2. How about tackling the Mount Evan' Hill Climb Race in Colorado – 28mile, 7000ft of climbing to 14,100ft with a 5.5 -6.0% average grade with a max of 10% over the distance – Jon Cannings!!! You are the man for this task!!!

  3. Jon, Oscar and Emma…. Jon would have a fabulous series on bike tech and threw himself fully under the bus, and Oscar and Emma are phenomenal climbers, and we miss seeing them!

  4. I would pay DEARLY to see Mr Jon Cannings in lycra bustin his ass on something like this lol, BUT i dont think that would happen so its got to be Ollie, he's soo great in an effort – like a regular guy having a dam good go !

  5. Great. Wish this were more popular in the U.S. Also, would this be more exciting for the spectators if at least two riders rode against one another?

  6. It would actually be awesome to see a Mediterranean GCN member tackle the hills and the British weather!

  7. I love the British Hill scene ! Thanks for the great video, and Jon don’t delete this.

  8. Highly inspirational piece Jon! Great effort by Haley who went "Old School" and won. It seemed that her training bred instincts to overcome adversity. Bravo!

  9. I'm doin my first hill climb boxing day. Only a 400m course which suits me great.
    I'd love to see Dan and Opie have a crack. Opie because that dude is raw power and Dan because he doesn't do enough. He that manager who spends his time smoking fags and playing solitaire 😜

  10. People that love bikes and having a bit of tea and biscuits (cookies) after a nut-busting ride. what's not to like about this?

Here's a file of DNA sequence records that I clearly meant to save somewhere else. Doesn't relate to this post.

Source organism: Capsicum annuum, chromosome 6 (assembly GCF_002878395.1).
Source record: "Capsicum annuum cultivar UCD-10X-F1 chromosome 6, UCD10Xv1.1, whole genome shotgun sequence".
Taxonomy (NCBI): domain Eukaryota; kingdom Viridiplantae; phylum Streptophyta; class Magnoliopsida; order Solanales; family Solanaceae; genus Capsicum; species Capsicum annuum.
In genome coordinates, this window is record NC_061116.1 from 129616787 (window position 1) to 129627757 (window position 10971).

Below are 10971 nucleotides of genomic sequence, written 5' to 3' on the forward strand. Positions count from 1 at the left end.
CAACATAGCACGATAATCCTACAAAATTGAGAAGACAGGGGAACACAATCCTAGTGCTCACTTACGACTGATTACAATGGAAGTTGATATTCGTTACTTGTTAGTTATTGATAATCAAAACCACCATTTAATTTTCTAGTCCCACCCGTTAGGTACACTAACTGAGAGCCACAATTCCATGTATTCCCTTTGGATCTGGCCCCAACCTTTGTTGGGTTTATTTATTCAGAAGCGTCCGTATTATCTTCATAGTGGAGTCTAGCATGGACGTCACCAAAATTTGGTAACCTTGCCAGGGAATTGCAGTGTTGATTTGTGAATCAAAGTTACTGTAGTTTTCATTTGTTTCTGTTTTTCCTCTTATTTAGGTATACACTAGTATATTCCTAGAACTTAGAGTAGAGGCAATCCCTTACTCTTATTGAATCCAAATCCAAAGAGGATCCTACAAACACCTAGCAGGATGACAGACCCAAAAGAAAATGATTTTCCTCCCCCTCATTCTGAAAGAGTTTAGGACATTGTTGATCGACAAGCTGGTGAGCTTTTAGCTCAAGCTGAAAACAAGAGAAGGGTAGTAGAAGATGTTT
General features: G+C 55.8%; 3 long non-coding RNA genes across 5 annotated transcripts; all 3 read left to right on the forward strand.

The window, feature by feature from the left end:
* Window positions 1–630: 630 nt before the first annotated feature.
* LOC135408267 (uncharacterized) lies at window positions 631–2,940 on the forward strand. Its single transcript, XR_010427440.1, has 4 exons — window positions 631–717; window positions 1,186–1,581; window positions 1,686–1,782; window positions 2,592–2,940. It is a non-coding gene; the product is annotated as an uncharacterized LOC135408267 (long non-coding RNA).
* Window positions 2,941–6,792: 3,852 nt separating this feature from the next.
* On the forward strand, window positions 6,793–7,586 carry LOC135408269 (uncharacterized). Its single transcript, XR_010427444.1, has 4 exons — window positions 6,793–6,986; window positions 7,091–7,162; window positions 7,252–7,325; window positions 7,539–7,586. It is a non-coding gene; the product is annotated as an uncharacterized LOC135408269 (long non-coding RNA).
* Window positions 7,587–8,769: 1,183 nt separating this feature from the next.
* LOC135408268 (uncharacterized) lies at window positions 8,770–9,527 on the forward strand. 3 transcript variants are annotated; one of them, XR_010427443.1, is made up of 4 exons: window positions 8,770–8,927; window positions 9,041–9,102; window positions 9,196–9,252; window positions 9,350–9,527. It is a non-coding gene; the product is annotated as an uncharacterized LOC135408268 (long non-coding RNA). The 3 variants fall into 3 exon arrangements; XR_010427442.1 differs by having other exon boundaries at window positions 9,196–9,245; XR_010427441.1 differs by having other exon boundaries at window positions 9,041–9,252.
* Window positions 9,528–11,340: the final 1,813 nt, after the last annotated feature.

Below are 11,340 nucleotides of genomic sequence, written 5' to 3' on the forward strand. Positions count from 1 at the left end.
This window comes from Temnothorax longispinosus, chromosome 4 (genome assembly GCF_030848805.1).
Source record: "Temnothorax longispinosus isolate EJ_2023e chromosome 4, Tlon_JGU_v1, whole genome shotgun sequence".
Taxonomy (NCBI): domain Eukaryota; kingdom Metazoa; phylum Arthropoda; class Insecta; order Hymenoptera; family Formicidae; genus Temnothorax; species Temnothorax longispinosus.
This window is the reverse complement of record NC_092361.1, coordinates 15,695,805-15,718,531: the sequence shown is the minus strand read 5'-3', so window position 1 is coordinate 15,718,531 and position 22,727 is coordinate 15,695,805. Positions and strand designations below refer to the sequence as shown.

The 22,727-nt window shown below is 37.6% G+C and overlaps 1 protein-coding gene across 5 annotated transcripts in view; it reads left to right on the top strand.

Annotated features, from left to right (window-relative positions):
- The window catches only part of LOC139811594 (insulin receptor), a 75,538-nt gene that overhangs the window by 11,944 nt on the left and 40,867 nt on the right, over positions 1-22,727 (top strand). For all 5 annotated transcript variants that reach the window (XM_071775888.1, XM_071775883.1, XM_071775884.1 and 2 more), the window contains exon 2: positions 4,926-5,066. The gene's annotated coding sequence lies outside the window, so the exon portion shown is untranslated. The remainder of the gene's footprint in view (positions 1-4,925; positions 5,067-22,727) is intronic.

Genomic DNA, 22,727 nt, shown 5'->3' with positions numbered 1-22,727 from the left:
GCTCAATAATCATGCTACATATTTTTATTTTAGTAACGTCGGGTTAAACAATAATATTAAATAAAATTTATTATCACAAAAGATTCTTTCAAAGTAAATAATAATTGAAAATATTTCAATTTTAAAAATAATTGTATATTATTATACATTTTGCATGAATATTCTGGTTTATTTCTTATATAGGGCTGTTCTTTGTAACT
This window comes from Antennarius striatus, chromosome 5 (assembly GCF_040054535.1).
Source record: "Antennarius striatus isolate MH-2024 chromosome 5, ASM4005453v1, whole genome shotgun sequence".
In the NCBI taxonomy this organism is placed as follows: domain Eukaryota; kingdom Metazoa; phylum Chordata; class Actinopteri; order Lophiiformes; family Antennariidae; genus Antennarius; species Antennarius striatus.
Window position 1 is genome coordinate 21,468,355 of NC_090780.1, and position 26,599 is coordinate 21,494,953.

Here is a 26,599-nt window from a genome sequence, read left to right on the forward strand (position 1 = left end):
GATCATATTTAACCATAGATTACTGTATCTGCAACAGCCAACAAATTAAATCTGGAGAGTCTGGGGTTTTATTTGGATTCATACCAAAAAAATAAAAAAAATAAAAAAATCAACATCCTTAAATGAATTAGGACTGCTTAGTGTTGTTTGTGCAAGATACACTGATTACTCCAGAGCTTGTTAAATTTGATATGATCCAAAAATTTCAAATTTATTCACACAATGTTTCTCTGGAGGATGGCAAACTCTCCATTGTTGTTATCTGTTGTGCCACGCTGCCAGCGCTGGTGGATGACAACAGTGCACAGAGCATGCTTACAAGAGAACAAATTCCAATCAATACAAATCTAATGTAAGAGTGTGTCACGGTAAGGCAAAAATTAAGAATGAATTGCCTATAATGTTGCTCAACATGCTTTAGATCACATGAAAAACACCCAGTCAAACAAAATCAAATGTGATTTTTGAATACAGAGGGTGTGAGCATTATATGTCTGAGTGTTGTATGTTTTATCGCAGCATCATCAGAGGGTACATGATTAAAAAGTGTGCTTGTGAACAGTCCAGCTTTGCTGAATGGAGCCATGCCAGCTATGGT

11. I am genuinely disappointed and concerned that GCN hasn't covered the Garmin Vector 3 Pedals. I need a review, bloody wankerz!!! Lol still liked the video tho! Take my like !

  12. Get Dan Loyd to do it. With a goal and a reason to suffer his competitive nature would come out again and be rekindled, and they'd be no stopping him..

  13. Everyone knows James Lowsley is the designated GCN torturee for these kind of events. I say we do a video series of him properly trying to do get the best results he can during next year's hill climb season.

  14. Some of the landscape shots were like fine works of art. Beautiful location. Your enthusiasm was contagious Jon. Well done.

  15. I thought Ollie would be the guy to host this segment but Jon nailed this one with genuine enthusiasm and interest in the story. Well done Jon. I would however liked to see some real time climbing or at least a POV of the course.

  16. Great stuff JC! Brilliantly brutal.. Please can GCN make a real effort to cover more Hillclimb events in future? We should champion this amazing British phenomena.. Hank would win if he entered I reckon! ACE 🚴🚴👍👍

  17. I also think all of the presenters should go head to head. Give them 6 weeks to train and do loads of bike tech segments…my money is on Simon.

  18. Everyone should do one & the winner continues for the rest of the season. Once on the start line, you’ll all want to win

  19. Bike Radar, Cycling weekly, and GCN should enter 3 individuals each and all times combined for Youtube National Championship!!

  20. There's one in June in Oregon (Mary's Peak) and it's a monster:
    12 miles (about 20 km)
    4000 feet elevation gain
    5.1% average gradient
    12% max gradient
    KOM: 48 min.
    Only saving grace is a 1 km downhill about 60% through